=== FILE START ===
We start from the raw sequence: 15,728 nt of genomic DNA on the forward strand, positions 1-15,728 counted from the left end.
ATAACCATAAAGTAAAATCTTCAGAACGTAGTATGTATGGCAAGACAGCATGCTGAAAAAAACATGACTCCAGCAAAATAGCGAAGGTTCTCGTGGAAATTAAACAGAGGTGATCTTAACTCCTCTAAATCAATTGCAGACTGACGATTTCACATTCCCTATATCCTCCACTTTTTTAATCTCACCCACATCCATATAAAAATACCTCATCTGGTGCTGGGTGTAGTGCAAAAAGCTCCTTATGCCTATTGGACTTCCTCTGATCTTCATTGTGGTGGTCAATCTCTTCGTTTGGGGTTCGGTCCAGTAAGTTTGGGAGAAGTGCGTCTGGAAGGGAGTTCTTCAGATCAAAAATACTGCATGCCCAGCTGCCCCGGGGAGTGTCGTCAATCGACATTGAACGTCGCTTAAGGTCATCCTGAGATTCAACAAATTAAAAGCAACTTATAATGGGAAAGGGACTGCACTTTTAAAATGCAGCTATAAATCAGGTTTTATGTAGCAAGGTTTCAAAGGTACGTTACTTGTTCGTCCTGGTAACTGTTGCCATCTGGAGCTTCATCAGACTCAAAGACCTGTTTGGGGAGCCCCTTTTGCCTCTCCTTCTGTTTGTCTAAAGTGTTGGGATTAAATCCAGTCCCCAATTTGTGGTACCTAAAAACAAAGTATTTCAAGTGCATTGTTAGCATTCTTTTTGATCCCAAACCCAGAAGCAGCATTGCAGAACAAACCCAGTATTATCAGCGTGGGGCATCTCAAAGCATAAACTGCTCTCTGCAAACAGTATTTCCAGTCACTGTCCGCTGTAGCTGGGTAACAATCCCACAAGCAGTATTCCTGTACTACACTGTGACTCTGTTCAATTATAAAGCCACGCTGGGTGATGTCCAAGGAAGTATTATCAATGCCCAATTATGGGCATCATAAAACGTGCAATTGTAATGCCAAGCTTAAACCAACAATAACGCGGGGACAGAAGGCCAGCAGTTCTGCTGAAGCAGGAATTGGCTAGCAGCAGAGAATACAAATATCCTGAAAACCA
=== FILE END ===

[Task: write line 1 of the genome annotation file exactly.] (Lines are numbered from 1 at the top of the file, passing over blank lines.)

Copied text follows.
We start from the raw sequence: 15,728 nt of genomic DNA on the forward strand, positions 1-15,728 counted from the left end.